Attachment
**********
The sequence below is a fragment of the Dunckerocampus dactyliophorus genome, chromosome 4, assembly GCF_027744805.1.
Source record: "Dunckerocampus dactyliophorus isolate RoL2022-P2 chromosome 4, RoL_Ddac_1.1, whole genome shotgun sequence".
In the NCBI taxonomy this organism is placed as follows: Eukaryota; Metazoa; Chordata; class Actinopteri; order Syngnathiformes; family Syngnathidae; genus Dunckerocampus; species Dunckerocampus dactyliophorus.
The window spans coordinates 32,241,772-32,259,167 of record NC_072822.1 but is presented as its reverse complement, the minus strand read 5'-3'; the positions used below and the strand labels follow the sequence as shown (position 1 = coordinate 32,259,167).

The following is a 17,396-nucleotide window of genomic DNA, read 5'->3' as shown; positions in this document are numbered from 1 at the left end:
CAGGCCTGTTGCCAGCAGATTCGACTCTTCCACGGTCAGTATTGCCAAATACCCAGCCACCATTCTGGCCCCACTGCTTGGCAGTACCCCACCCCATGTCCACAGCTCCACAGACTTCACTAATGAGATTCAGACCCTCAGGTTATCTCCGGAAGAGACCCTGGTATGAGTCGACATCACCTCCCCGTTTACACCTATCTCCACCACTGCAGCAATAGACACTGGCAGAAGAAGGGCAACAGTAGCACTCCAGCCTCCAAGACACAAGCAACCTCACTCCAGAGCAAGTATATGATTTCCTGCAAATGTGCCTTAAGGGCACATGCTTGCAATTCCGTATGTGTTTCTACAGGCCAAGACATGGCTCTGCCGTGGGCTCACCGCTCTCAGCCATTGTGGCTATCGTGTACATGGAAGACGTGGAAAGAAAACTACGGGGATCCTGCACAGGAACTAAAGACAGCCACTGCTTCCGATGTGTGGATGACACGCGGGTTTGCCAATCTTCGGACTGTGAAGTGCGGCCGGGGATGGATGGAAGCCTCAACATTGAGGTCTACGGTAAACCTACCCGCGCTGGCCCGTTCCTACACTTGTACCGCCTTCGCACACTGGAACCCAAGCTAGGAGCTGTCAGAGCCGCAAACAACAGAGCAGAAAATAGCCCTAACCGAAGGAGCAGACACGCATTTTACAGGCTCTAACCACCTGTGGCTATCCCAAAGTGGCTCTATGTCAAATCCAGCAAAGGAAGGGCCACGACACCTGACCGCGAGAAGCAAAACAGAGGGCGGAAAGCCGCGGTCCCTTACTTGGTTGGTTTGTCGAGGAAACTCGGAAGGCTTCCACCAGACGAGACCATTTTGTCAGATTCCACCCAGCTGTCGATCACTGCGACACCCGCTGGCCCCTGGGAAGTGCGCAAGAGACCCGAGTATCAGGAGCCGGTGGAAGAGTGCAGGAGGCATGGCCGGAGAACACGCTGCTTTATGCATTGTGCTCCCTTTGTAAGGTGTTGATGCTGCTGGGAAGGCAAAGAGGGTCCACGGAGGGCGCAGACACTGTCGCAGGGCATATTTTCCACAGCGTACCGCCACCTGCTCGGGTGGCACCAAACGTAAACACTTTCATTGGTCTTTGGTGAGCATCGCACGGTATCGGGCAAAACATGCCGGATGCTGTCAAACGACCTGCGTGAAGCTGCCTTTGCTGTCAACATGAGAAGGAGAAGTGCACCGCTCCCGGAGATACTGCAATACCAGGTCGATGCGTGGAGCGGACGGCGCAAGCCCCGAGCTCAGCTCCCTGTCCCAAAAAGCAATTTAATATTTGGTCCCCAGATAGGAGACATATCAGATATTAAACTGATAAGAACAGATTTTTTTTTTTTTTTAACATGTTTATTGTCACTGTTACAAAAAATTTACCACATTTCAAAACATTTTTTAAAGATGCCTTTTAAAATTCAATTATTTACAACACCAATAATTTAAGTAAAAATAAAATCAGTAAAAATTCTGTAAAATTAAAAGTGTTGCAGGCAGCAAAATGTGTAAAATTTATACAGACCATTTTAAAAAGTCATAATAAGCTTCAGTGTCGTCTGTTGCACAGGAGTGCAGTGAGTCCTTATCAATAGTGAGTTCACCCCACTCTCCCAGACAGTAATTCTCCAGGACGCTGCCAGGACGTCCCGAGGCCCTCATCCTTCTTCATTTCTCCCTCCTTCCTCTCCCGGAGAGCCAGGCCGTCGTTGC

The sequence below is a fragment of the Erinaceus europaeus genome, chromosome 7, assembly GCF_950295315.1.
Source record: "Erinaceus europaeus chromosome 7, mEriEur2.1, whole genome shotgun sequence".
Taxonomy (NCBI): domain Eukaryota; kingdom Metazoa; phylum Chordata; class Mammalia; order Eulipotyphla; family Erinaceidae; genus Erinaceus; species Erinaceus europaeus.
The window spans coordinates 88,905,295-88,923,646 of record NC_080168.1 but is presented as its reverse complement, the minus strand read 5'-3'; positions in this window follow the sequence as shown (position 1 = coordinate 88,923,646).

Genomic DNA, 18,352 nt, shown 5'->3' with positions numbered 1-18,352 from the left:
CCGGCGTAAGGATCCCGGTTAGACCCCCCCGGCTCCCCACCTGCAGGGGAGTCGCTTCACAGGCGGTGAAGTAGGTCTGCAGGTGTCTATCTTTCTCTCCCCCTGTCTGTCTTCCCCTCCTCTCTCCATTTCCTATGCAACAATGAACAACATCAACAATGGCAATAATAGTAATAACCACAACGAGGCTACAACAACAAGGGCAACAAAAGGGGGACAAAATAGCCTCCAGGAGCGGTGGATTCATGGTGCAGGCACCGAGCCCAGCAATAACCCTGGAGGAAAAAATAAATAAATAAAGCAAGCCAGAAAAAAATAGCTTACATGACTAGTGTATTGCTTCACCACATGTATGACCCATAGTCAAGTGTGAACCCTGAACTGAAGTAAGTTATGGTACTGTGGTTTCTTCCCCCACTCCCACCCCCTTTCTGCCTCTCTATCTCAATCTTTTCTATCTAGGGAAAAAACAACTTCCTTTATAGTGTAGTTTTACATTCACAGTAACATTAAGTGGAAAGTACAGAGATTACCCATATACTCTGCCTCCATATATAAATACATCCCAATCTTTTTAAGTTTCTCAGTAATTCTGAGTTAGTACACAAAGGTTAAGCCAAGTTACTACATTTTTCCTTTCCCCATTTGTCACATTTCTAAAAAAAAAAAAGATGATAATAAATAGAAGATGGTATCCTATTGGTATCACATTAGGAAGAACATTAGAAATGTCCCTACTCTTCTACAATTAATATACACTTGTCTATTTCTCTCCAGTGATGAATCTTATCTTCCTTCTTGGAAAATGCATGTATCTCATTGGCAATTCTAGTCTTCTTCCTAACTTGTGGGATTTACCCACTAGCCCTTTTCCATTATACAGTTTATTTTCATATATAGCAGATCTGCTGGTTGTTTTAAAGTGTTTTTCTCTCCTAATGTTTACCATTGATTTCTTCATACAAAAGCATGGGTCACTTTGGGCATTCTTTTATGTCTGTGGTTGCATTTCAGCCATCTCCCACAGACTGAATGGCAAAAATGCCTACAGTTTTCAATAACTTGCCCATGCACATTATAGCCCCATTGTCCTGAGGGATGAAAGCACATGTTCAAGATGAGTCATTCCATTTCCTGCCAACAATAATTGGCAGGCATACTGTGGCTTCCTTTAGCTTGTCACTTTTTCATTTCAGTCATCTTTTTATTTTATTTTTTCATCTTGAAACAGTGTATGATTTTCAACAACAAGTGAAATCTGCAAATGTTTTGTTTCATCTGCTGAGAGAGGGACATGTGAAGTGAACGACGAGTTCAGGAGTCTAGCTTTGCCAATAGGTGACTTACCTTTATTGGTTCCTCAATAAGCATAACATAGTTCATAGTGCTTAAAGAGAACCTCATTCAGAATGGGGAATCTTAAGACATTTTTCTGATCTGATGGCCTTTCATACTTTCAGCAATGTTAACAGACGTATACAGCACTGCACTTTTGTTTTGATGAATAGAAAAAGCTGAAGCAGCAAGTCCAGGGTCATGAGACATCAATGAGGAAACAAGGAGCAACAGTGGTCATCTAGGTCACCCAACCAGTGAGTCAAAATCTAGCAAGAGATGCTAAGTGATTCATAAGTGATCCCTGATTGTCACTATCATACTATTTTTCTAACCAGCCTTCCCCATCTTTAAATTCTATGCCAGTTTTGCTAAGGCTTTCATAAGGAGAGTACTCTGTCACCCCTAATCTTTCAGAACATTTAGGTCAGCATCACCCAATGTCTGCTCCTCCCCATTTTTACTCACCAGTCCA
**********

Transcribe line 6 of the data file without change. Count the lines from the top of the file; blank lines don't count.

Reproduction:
CAGGCCTGTTGCCAGCAGATTCGACTCTTCCACGGTCAGTATTGCCAAATACCCAGCCACCATTCTGGCCCCACTGCTTGGCAGTACCCCACCCCATGTCCACAGCTCCACAGACTTCACTAATGAGATTCAGACCCTCAGGTTATCTCCGGAAGAGACCCTGGTATGAGTCGACATCACCTCCCCGTTTACACCTATCTCCACCACTGCAGCAATAGACACTGGCAGAAGAAGGGCAACAGTAGCACTCCAGCCTCCAAGACACAAGCAACCTCACTCCAGAGCAAGTATATGATTTCCTGCAAATGTGCCTTAAGGGCACATGCTTGCAATTCCGTATGTGTTTCTACAGGCCAAGACATGGCTCTGCCGTGGGCTCACCGCTCTCAGCCATTGTGGCTATCGTGTACATGGAAGACGTGGAAAGAAAACTACGGGGATCCTGCACAGGAACTAAAGACAGCCACTGCTTCCGATGTGTGGATGACACGCGGGTTTGCCAATCTTCGGACTGTGAAGTGCGGCCGGGGATGGATGGAAGCCTCAACATTGAGGTCTACGGTAAACCTACCCGCGCTGGCCCGTTCCTACACTTGTACCGCCTTCGCACACTGGAACCCAAGCTAGGAGCTGTCAGAGCCGCAAACAACAGAGCAGAAAATAGCCCTAACCGAAGGAGCAGACACGCATTTTACAGGCTCTAACCACCTGTGGCTATCCCAAAGTGGCTCTATGTCAAATCCAGCAAAGGAAGGGCCACGACACCTGACCGCGAGAAGCAAAACAGAGGGCGGAAAGCCGCGGTCCCTTACTTGGTTGGTTTGTCGAGGAAACTCGGAAGGCTTCCACCAGACGAGACCATTTTGTCAGATTCCACCCAGCTGTCGATCACTGCGACACCCGCTGGCCCCTGGGAAGTGCGCAAGAGACCCGAGTATCAGGAGCCGGTGGAAGAGTGCAGGAGGCATGGCCGGAGAACACGCTGCTTTATGCATTGTGCTCCCTTTGTAAGGTGTTGATGCTGCTGGGAAGGCAAAGAGGGTCCACGGAGGGCGCAGACACTGTCGCAGGGCATATTTTCCACAGCGTACCGCCACCTGCTCGGGTGGCACCAAACGTAAACACTTTCATTGGTCTTTGGTGAGCATCGCACGGTATCGGGCAAAACATGCCGGATGCTGTCAAACGACCTGCGTGAAGCTGCCTTTGCTGTCAACATGAGAAGGAGAAGTGCACCGCTCCCGGAGATACTGCAATACCAGGTCGATGCGTGGAGCGGACGGCGCAAGCCCCGAGCTCAGCTCCCTGTCCCAAAAAGCAATTTAATATTTGGTCCCCAGATAGGAGACATATCAGATATTAAACTGATAAGAACAGATTTTTTTTTTTTTTTAACATGTTTATTGTCACTGTTACAAAAAATTTACCACATTTCAAAACATTTTTTAAAGATGCCTTTTAAAATTCAATTATTTACAACACCAATAATTTAAGTAAAAATAAAATCAGTAAAAATTCTGTAAAATTAAAAGTGTTGCAGGCAGCAAAATGTGTAAAATTTATACAGACCATTTTAAAAAGTCATAATAAGCTTCAGTGTCGTCTGTTGCACAGGAGTGCAGTGAGTCCTTATCAATAGTGAGTTCACCCCACTCTCCCAGACAGTAATTCTCCAGGACGCTGCCAGGACGTCCCGAGGCCCTCATCCTTCTTCATTTCTCCCTCCTTCCTCTCCCGGAGAGCCAGGCCGTCGTTGC